The stock market has reacted well to the recent stream of glum earnings. But this week, Wall Street faces an even bigger flood of first-quarter results, and as General Electric Co.’s bleak report earlier this month showed, bad earnings can even hurt a stock market with low expectations.
Out of the 30 components that make up the Dow Jones industrial average, Bank of America Corp., American Express Co., Merck & Co., McDonald’s Corp., AT&T, DuPont, Boeing Co., 3M Co. and Microsoft Corp. will be reporting quarterly results this week.
Other big technology players besides Microsoft — notably Yahoo Inc. and Apple Inc. — are also scheduled to release earnings. So are toy makers Hasbro Inc. and Mattel Inc., homebuilder Pulte Homes Inc., and shipper UPS Inc.
(Msnbc.com is a joint venture of Microsoft and NBC Universal.)
Overall, Wall Street has been pleased with how companies fared during the first quarter. Their upbeat mood, however, is relative. After months of shocking news — financial institutions on the brink of failure, demand sapped in the credit markets, and declines in the nation’s payrolls and discretionary spending — even poor earnings gave investors relief.
A case in point is Citigroup Inc., which along with Google Inc. and Caterpillar Inc. helped the stock market soar on Friday. Citigroup posted a first-quarter loss that was wider than the average analyst estimate, but compared to its even-bleaker results in the fourth quarter, the first three months of 2008 looked practically decent.
“The takeaway from that is that the news is still bad, but it’s not catastrophic,” said Claire Gruppo, the co-founder of the boutique investment bank Gruppo, Levey & Co. “There’s an underlying fear factor that it’s going to be an unmitigated disaster. So when it just continued to be pretty bad, there’s a ’phew’ factor.”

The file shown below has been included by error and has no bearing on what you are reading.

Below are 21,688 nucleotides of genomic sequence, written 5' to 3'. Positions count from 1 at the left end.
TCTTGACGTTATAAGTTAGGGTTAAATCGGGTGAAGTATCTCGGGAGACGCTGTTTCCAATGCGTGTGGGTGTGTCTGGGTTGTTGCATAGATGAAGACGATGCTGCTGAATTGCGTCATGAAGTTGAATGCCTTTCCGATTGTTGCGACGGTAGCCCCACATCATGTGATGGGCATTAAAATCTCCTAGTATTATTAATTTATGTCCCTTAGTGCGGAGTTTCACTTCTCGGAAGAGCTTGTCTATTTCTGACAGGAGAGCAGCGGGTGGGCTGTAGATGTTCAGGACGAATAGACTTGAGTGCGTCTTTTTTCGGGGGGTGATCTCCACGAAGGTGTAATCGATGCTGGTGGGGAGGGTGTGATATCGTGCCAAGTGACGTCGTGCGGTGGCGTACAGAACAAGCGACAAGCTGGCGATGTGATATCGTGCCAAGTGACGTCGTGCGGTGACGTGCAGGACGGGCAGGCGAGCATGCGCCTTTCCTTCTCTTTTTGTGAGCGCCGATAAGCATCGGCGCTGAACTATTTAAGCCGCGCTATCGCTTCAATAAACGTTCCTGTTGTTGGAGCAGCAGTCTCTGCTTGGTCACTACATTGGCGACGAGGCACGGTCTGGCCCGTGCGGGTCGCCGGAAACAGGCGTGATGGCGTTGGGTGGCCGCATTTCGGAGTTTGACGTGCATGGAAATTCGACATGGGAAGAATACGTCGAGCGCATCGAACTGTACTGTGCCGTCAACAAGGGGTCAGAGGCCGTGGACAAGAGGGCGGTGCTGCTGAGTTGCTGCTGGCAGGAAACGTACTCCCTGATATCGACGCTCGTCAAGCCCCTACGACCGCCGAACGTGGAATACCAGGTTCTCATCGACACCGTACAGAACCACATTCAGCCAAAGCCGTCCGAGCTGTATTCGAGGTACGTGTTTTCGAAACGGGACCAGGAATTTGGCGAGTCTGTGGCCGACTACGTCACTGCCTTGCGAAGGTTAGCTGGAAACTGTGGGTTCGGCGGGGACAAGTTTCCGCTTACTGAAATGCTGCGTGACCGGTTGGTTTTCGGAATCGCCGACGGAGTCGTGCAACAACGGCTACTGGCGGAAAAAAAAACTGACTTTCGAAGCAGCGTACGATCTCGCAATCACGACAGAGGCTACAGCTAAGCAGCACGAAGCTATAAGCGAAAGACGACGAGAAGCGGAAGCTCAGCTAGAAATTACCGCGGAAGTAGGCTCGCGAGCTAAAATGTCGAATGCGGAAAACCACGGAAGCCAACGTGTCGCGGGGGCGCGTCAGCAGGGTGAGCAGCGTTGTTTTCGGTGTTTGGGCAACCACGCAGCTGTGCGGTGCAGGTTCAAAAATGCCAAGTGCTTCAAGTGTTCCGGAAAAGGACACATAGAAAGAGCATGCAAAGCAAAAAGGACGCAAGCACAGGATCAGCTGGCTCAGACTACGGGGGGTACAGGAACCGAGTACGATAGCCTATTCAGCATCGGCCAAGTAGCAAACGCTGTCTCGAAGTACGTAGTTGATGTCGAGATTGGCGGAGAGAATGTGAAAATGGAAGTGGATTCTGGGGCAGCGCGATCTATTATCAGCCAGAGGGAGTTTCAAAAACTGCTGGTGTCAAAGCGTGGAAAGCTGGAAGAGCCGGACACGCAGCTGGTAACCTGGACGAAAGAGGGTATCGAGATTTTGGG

Last week, the Dow finished up 4.25 percent, the Standard & Poor’s 500 index ended up 4.31 percent, and the Nasdaq composite index rose 4.92 percent.
Though sentiment on Wall Street is clearly better than it was earlier this year, the market can rise only so much due to mediocre news — no matter how much investors have already priced in a recession.
For retailers, Gruppo said, “the month of March was the worst March in 13 years. We haven’t seen that reflected yet in the earnings for retail. That will be another blow to confidence.”
And General Electric’s profit decline and lowered forecast on April 11 caused the Dow to plunge more than 250 points.
Meanwhile, with the housing market still weakening, the nation’s economic and credit troubles are likely to last for a while. Economists surveyed by Thomson Financial/IFR predict the National Association of Realtors will report on Wednesday that existing home sales fell in March, and that the Commerce Department on Thursday will report that new home sales also fell that month.